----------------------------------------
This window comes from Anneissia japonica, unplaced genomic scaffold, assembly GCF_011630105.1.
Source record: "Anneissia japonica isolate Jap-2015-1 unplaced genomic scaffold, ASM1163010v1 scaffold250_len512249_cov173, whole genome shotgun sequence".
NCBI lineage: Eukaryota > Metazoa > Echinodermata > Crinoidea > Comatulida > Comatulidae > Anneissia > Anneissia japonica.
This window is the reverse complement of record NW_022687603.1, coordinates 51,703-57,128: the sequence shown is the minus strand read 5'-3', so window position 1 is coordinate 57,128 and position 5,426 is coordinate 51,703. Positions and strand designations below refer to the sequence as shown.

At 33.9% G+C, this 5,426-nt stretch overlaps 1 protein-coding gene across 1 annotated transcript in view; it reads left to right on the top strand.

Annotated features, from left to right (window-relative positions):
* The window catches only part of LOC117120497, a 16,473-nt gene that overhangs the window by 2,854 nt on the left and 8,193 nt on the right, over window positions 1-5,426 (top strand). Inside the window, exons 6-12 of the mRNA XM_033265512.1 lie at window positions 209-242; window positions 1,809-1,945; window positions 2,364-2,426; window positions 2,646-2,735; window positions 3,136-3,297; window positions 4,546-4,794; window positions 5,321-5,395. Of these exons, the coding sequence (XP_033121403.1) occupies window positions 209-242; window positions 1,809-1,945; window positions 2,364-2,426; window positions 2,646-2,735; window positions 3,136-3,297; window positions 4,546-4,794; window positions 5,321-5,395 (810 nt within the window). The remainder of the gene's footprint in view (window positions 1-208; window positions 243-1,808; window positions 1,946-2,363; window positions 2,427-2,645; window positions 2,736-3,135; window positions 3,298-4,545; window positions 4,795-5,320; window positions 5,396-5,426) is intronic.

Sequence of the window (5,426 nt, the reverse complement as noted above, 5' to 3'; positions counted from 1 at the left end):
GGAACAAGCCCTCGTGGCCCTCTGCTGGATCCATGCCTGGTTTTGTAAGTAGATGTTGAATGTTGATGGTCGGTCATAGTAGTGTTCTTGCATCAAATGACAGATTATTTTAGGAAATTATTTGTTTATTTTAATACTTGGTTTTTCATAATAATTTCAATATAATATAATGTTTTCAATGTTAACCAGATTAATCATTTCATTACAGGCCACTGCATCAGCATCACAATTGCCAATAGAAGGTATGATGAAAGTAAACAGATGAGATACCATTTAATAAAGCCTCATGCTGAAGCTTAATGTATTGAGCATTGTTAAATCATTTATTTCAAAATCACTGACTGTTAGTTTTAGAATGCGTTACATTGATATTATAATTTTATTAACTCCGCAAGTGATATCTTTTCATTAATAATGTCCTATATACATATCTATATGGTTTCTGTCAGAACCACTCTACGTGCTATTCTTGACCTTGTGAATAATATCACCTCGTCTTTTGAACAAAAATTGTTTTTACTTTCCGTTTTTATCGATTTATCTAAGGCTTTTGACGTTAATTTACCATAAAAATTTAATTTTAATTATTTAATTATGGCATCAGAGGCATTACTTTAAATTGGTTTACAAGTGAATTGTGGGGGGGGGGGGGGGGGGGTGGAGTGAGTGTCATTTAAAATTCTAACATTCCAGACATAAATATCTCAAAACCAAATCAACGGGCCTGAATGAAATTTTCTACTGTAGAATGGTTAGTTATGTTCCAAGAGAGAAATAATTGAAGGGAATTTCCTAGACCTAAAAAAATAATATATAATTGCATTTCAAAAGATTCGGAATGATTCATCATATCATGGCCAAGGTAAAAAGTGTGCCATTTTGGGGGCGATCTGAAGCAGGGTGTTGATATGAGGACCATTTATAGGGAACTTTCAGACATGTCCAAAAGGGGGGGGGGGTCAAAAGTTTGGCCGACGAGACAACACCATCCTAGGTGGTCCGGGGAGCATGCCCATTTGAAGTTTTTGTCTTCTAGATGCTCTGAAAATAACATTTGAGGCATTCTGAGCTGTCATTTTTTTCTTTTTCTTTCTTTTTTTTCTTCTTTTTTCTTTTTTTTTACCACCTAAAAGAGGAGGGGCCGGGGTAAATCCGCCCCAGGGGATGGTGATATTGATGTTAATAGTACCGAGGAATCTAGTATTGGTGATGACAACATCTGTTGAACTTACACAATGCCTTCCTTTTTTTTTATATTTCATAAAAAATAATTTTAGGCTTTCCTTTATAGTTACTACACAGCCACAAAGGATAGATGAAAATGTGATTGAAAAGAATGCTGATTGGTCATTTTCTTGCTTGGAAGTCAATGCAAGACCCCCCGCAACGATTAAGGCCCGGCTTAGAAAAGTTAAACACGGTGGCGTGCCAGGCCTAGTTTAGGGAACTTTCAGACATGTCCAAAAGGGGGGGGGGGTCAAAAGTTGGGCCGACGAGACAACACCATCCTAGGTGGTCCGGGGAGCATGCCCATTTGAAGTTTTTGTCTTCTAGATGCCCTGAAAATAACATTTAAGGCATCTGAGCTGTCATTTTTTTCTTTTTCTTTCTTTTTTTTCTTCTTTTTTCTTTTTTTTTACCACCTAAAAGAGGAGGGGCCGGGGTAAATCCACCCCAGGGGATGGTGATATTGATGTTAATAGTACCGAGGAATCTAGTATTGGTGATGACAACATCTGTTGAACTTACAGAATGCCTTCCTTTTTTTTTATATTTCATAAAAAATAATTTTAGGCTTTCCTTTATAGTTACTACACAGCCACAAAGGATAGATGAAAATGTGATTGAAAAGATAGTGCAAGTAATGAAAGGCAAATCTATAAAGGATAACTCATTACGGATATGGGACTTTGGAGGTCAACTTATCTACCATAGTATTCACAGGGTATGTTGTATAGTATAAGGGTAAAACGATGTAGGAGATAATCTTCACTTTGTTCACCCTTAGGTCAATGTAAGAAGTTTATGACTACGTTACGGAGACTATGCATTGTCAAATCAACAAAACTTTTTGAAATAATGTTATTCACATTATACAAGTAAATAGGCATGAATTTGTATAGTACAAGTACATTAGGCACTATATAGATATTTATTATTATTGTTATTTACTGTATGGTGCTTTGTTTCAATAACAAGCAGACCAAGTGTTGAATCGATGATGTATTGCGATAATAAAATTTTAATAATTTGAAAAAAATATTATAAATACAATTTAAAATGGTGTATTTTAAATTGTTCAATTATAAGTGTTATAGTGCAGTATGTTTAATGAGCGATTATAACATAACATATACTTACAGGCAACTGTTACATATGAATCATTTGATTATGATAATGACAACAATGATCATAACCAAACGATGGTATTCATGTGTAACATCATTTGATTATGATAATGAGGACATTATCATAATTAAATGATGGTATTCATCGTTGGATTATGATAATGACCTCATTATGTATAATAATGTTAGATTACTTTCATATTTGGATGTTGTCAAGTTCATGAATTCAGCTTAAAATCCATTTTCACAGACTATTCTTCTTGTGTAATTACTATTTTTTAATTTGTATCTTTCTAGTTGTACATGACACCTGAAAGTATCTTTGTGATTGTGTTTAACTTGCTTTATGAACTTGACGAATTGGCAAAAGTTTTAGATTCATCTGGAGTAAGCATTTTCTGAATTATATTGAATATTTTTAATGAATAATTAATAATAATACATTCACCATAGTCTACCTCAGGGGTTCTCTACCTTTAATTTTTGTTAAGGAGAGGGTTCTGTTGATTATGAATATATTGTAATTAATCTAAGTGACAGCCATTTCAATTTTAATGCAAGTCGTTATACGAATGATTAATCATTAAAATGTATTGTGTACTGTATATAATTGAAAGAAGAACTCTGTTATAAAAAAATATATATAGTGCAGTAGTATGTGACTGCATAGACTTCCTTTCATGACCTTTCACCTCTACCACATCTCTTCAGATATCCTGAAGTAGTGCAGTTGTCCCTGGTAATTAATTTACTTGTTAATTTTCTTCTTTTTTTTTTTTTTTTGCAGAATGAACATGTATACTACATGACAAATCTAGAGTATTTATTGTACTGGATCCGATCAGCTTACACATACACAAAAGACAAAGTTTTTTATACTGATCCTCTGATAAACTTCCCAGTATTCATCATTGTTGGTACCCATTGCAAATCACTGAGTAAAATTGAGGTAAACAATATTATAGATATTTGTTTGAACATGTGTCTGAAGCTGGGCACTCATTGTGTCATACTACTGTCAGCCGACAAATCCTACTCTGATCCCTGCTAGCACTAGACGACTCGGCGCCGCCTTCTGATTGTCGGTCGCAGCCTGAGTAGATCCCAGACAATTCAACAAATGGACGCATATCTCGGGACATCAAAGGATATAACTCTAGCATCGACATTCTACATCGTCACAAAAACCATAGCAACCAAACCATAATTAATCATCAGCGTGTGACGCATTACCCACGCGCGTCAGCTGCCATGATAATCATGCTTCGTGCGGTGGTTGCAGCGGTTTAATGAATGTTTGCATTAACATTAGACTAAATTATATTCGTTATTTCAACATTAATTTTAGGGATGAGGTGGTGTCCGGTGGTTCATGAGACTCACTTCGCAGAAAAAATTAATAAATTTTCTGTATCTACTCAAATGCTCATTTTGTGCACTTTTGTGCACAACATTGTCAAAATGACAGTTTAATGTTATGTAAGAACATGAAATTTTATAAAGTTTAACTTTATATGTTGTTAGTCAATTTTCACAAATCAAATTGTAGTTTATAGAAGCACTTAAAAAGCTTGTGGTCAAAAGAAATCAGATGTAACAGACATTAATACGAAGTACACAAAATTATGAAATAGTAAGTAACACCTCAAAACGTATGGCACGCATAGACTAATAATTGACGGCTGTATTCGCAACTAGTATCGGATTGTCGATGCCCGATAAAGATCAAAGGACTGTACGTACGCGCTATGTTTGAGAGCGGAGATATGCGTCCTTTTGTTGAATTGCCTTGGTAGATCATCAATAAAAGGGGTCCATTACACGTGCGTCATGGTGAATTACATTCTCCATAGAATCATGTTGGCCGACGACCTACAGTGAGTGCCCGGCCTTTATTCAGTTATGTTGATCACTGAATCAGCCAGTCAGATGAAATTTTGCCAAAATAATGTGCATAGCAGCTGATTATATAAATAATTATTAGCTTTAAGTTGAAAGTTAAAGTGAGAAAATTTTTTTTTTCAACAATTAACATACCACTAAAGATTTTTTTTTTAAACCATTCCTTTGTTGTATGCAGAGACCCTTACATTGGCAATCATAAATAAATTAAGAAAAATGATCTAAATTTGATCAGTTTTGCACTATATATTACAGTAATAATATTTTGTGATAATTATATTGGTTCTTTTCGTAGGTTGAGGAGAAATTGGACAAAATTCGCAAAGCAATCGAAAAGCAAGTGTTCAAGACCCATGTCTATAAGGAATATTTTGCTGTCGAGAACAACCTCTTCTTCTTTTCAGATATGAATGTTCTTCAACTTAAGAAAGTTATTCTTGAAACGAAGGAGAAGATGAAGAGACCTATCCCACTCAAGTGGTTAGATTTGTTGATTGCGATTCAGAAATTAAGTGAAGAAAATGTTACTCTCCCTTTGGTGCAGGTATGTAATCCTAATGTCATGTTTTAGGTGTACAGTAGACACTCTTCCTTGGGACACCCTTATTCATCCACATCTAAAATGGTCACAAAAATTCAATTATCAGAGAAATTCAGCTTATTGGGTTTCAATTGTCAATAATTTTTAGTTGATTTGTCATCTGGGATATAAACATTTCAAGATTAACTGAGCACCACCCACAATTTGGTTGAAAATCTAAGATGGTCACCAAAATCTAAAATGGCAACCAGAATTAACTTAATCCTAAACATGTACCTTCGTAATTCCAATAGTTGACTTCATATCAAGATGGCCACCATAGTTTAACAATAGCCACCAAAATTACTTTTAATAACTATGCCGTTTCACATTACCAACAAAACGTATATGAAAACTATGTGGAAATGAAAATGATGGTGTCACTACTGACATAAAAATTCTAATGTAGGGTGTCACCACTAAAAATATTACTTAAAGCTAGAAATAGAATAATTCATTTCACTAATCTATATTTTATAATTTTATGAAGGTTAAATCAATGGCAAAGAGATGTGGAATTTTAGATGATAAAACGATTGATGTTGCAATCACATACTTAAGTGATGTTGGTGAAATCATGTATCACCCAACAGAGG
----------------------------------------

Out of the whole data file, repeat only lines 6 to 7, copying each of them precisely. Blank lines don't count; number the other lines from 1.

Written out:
Annotated features, from left to right (window-relative positions):
* The window catches only part of LOC117120497, a 16,473-nt gene that overhangs the window by 2,854 nt on the left and 8,193 nt on the right, over window positions 1-5,426 (top strand). Inside the window, exons 6-12 of the mRNA XM_033265512.1 lie at window positions 209-242; window positions 1,809-1,945; window positions 2,364-2,426; window positions 2,646-2,735; window positions 3,136-3,297; window positions 4,546-4,794; window positions 5,321-5,395. Of these exons, the coding sequence (XP_033121403.1) occupies window positions 209-242; window positions 1,809-1,945; window positions 2,364-2,426; window positions 2,646-2,735; window positions 3,136-3,297; window positions 4,546-4,794; window positions 5,321-5,395 (810 nt within the window). The remainder of the gene's footprint in view (window positions 1-208; window positions 243-1,808; window positions 1,946-2,363; window positions 2,427-2,645; window positions 2,736-3,135; window positions 3,298-4,545; window positions 4,795-5,320; window positions 5,396-5,426) is intronic.